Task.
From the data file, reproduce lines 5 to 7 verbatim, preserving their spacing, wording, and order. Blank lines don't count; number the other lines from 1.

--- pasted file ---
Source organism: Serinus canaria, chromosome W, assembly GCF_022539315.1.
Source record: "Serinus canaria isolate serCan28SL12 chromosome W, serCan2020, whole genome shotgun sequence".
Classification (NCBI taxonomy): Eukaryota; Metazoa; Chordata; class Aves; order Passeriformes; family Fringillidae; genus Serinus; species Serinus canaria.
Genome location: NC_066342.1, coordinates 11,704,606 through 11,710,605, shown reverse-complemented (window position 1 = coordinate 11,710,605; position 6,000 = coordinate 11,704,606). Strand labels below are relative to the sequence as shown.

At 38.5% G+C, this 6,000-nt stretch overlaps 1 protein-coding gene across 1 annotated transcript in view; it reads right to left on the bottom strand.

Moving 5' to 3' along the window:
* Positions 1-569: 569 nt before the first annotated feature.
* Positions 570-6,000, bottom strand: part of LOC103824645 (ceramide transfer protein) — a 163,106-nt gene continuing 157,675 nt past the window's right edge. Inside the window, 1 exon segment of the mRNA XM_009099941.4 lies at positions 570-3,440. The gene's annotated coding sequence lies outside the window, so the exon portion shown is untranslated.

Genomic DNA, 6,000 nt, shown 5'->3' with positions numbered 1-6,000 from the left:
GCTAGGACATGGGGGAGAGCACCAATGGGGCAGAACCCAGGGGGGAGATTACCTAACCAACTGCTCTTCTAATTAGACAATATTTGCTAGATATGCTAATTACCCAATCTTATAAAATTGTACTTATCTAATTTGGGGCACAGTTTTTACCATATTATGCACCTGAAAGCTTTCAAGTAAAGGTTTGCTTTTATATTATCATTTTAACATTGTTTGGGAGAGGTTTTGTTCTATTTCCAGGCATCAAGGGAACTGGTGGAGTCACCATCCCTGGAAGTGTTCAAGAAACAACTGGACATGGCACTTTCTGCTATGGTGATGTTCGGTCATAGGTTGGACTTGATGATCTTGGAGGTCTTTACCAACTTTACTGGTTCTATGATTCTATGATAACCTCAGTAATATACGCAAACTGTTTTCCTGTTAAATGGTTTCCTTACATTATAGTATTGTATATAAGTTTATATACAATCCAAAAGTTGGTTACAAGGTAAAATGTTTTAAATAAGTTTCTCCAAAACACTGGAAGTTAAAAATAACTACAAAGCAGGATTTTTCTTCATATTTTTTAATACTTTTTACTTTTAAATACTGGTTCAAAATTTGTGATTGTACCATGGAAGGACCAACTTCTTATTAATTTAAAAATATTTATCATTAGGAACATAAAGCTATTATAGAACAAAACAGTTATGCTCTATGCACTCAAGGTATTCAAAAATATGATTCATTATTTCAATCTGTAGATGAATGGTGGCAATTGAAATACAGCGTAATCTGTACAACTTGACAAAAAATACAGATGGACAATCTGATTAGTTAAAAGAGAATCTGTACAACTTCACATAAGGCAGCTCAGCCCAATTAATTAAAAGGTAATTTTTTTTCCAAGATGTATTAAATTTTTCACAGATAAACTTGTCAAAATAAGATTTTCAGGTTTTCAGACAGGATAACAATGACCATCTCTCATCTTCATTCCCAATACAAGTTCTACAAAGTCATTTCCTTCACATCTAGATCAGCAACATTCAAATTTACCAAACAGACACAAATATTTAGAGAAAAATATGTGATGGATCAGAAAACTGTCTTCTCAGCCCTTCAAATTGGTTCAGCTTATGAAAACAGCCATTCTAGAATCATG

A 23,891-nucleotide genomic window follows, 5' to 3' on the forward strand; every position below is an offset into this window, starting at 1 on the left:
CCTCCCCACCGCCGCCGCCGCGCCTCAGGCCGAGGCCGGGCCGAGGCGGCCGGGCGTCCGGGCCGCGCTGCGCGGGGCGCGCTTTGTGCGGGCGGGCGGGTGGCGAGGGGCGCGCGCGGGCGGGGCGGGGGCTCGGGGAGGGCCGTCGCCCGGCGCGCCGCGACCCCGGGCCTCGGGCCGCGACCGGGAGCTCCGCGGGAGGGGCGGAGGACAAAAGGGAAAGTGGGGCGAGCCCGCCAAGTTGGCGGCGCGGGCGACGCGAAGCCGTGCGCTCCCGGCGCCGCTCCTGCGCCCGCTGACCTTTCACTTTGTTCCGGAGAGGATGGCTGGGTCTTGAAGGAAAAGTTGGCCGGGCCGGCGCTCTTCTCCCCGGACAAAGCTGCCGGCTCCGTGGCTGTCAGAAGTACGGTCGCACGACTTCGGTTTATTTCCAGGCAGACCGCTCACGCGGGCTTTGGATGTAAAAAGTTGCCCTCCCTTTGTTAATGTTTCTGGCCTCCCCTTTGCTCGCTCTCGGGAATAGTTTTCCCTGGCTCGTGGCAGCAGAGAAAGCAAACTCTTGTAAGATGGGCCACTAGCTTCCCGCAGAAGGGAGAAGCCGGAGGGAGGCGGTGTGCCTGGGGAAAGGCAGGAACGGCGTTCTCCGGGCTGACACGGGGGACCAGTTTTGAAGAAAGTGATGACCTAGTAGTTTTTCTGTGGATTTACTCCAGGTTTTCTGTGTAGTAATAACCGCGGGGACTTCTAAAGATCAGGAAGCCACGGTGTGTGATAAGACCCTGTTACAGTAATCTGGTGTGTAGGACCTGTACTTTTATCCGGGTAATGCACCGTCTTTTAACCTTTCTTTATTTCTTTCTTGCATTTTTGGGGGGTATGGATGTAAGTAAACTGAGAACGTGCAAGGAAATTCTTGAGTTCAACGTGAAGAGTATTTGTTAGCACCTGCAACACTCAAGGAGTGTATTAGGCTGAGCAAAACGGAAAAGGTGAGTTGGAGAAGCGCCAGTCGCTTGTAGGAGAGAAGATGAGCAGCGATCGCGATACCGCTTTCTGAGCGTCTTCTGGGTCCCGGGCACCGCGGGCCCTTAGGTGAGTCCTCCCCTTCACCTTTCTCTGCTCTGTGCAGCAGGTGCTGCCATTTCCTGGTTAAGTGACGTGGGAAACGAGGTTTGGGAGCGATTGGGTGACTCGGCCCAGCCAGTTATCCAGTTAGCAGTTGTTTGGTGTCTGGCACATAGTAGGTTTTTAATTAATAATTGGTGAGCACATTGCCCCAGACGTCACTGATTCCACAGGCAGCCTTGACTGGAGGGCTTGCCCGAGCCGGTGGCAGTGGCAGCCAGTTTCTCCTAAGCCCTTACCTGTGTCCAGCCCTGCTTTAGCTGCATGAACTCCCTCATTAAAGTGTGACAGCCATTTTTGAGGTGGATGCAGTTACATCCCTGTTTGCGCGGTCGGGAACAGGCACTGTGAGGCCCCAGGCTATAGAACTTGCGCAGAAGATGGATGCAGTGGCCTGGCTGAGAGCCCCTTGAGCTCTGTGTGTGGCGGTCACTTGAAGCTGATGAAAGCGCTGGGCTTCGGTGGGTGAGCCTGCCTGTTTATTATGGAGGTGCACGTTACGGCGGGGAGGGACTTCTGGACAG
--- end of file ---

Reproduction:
At 38.5% G+C, this 6,000-nt stretch overlaps 1 protein-coding gene across 1 annotated transcript in view; it reads right to left on the bottom strand.

Moving 5' to 3' along the window:
* Positions 1-569: 569 nt before the first annotated feature.